Venture capital lowers unemployment, study shows

Readily available venture capital for start-ups lowers both the unemployment rate and the share of long-term unemployed among the total number of unemployed, suggests a study of 20 industrial countries.

The research, from the University of Bath, also finds that more readily available venture capital is likely to increase the employment rate.

The results indicate that the magnitude of the effects is probably substantial.

The study estimates that if venture capital availability in Italy, where it was most difficult to obtain during the sample period, had matched the United States, where it was in best supply, Italy's unemployment rate might have been 1.8 percentage points lower; its long-term unemployment share 9.0 percentage points lower; and its employment rate 2.7 percentage points higher.

On average over the sample period, venture capital availability was rated 3.1 in Italy and 5.8 in the United States on a scale of 1 to 7. The United Kingdom was rated at 5.3.

The study, by Dr Horst Feldmann from the University's Department of Economics, uses data collected through the World Economic Forum's annual Executive Opinion Survey.

As part of the surveys, senior business executives were asked to rate the availability of venture capital for entrepreneurs with innovative but risky projects.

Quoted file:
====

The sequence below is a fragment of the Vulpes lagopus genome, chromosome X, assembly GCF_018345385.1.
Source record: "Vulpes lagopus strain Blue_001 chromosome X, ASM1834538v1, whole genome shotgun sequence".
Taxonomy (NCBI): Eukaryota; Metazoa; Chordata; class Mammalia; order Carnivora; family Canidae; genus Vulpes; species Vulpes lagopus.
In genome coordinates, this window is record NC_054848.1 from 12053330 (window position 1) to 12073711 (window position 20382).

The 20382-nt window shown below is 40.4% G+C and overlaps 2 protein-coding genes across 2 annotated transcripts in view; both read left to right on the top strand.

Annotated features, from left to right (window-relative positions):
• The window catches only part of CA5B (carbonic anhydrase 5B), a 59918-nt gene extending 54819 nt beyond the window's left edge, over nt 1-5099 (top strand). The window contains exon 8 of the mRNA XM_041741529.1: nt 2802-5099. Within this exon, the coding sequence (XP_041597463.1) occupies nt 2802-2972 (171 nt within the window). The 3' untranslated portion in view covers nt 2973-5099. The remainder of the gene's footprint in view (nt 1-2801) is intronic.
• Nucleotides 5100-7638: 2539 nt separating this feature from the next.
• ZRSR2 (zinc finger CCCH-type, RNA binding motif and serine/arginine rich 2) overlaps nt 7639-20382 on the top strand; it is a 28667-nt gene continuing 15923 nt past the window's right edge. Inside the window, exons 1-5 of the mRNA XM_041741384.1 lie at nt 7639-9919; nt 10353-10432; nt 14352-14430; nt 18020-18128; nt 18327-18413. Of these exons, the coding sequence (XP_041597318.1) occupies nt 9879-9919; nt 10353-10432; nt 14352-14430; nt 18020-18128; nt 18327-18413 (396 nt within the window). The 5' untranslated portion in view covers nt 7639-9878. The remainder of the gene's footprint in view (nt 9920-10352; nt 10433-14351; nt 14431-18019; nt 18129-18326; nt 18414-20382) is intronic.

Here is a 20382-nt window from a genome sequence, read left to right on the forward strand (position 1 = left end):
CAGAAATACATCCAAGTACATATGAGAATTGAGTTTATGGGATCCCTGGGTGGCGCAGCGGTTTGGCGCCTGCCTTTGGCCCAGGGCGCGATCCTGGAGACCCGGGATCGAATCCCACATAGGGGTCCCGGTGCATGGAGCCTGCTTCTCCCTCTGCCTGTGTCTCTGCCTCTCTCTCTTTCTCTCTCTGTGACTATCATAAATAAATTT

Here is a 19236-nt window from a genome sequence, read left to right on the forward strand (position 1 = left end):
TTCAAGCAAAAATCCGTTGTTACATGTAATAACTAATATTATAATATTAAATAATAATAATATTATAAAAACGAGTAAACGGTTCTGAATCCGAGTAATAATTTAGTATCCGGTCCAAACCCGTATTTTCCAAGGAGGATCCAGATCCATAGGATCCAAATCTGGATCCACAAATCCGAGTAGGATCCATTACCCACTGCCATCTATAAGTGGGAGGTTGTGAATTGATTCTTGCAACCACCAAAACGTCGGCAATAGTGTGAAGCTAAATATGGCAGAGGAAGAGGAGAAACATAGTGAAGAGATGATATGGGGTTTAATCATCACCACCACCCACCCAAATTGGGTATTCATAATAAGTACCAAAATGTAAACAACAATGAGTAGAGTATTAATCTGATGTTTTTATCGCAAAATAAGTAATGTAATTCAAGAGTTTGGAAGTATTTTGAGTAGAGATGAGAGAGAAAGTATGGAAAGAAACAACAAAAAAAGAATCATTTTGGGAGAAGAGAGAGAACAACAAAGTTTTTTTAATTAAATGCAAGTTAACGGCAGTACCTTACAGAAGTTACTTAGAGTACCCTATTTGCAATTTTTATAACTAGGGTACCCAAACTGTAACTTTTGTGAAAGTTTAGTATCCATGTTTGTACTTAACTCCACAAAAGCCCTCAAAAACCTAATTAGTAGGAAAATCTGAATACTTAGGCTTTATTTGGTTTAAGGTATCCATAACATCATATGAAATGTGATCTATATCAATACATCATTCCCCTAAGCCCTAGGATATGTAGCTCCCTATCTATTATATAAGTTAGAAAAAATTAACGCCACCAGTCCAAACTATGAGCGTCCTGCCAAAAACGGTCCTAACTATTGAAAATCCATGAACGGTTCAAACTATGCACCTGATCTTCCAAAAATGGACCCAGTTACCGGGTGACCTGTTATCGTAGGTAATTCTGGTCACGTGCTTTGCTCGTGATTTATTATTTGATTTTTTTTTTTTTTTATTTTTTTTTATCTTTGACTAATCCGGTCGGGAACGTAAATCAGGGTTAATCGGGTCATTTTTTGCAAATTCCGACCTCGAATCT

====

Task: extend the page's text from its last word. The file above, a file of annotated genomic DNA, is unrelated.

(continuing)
The study, published in the journal Kyklos, is the first to use survey data to measure the availability of venture capital.

The survey data are likely to correctly capture the availability of venture capital in the economy, helping to shed useful new light on the effects of venture capital.

The study is also the first to estimate the effects on long-term unemployment.

It uses data from the period 1982 to 2003 and is the first to fully cover the most recent venture capital boom.

"The period since the early 1980s was characterized by rapid technological and structural change," said Dr Feldmann .

"Venture capital enabled start-ups to take advantage of these changes, creating new jobs.

"By stimulating innovation, venture capital is likely to improve the international competitiveness of the economy and raise the rate of long-term economic growth.

"It is also likely to induce higher foreign direct investment inflows.

"Other firms are likely to benefit as well, for example as suppliers to thriving venture-backed companies or through upgrading their products or production processes by using goods and services invented by venture-backed firms.

"All of this is likely to increase employment and to reduce both the unemployment rate and the share of long-term unemployed."

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